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Nasal plastic surgery improves airway function

Nasal plastic surgery appears to improve nasal airway function in patients with severe nasal obstructions, according to a report in the September/October issue of Archives of Facial Plastic Surgery, one of the JAMA/Archives journals.

Obstruction of the nasal passages is one of the most common conditions treated by otolaryngologists and facial plastic surgeons, according to background information in the article. Common causes include septal deviation, which occurs when the wall separating the two nasal passages is crooked or off-center; valve insufficiency, caused by improper positioning or collapse of cartilage inside the nasal passages; and turbinate hypertrophy, when air flow is blocked by large or swollen turbinates, areas inside the nose covered by mucous membranes that help warm and filter incoming air. Surgical procedures to treat these types of conditions are collectively known as functional rhinoplasty.

Sam P. Most, M.D., formerly of the University of Washington School of Medicine, Cosmetic Surgery Center, Seattle, and now at Stanford University, Calif., evaluated 41 patients (27 men, 14 women, average age 41.5) with severe nasal obstruction for at least one year who subsequently underwent functional rhinoplasty at the center. Patients completed preoperative and postoperative evaluations, including questionnaires designed to assess the severity of their nasal obstruction and their quality of life. Patients were each given a score from zero to 100, with higher scores indicating more severe nasal obstructions.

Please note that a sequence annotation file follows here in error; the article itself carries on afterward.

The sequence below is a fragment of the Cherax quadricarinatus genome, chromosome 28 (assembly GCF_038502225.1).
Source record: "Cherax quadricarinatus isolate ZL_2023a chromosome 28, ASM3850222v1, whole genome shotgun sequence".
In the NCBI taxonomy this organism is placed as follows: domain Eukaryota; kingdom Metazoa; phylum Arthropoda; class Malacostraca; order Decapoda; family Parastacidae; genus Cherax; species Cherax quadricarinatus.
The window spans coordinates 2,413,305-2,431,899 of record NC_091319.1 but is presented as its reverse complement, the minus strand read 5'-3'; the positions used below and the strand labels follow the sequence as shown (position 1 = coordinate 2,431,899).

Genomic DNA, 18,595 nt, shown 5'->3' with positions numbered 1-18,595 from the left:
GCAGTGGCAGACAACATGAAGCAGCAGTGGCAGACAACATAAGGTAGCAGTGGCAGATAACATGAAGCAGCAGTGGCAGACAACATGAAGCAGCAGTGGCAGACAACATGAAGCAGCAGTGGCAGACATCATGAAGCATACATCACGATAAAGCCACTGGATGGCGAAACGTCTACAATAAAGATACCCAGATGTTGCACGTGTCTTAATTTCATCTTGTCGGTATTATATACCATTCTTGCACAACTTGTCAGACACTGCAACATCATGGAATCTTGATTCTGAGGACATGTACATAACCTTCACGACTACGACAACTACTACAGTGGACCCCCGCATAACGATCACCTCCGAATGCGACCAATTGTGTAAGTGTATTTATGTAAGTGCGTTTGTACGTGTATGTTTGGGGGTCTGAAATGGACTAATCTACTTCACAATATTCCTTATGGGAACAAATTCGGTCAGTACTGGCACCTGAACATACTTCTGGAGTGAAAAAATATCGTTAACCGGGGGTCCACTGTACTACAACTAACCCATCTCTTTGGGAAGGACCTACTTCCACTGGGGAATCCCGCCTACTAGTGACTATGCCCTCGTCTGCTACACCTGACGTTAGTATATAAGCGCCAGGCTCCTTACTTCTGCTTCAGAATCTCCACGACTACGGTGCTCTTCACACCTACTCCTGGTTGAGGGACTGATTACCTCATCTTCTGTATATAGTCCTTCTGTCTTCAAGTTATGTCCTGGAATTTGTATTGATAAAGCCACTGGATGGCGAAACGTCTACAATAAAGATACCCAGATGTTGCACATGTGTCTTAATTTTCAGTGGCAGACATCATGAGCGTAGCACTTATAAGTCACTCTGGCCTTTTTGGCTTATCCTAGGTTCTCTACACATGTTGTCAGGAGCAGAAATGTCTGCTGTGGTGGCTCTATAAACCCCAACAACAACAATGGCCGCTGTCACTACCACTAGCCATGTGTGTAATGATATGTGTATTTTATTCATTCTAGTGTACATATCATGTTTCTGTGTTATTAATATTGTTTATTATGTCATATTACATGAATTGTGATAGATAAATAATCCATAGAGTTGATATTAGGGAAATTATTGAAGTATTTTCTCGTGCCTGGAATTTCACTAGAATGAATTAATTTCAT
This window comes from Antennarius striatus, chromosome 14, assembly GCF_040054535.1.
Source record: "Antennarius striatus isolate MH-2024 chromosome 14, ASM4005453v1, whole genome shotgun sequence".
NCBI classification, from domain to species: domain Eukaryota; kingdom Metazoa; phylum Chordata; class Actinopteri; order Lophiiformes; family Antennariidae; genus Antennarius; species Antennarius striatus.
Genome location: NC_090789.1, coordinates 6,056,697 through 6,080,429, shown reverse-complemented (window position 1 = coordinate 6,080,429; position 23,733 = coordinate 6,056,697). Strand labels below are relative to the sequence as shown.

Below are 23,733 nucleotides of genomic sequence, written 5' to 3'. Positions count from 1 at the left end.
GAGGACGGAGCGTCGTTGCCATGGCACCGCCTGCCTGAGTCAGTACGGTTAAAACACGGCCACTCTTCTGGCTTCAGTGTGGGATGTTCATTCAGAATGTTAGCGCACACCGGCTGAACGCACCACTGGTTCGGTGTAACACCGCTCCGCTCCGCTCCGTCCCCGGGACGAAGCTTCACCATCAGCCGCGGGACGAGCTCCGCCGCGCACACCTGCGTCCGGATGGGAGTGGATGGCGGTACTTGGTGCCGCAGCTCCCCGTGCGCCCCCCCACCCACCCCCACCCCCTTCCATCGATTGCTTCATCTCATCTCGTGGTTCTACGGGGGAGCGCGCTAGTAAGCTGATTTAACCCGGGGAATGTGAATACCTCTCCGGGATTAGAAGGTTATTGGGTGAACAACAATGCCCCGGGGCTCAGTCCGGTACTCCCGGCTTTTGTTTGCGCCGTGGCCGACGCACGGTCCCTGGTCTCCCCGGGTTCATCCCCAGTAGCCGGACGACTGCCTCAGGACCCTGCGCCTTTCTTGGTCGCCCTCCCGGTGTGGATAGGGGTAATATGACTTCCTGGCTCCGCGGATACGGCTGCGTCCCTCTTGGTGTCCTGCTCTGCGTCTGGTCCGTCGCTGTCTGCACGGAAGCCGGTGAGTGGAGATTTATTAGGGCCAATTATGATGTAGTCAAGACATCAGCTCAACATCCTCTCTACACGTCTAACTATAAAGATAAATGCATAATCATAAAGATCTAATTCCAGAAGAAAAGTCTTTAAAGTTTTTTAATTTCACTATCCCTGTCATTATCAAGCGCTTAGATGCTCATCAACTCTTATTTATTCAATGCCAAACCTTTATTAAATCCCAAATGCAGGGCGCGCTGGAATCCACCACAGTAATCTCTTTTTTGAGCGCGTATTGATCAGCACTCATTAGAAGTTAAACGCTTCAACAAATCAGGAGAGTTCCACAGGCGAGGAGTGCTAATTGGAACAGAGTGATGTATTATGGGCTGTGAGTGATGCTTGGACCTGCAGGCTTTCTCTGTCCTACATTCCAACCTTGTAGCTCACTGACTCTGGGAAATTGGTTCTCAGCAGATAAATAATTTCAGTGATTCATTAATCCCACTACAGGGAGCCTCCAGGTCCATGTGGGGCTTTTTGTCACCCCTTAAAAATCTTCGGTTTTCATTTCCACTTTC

The average score decreased significantly after surgery, from 58.4 to 15.7 after an average of 227 days. The researcher also examined groups of patients according to the specific procedure performed--including spreader grafting, septoplasty and turbinectomy--and found similar rates of improvement.

"Functional rhinoplasty techniques are effective in improving nasal airway function as measured by a patient-based, disease-specific, quality-of-life instrument," Dr. Most concludes. "The specific techniques considered to treat nasal obstruction can be tailored to address the areas of concern, including septal deviation, internal or external valve collapse and turbinate hypertrophy."

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(Arch Facial Plast Surg. 2006;8:306-309. Available pre-embargo to the media at www.jamamedia.org.)

Editor's Note: Please see the article for additional information, including other authors, author contributions and affiliations, financial disclosures, funding and support, etc.

For more information, contact JAMA/Archives Media Relations at 312/464-JAMA (5262) or e-mail mediarelations@jama-archives.org.


Last reviewed: By John M. Grohol, Psy.D. on 21 Feb 2009
    Published on PsychCentral.com. All rights reserved.

 

 

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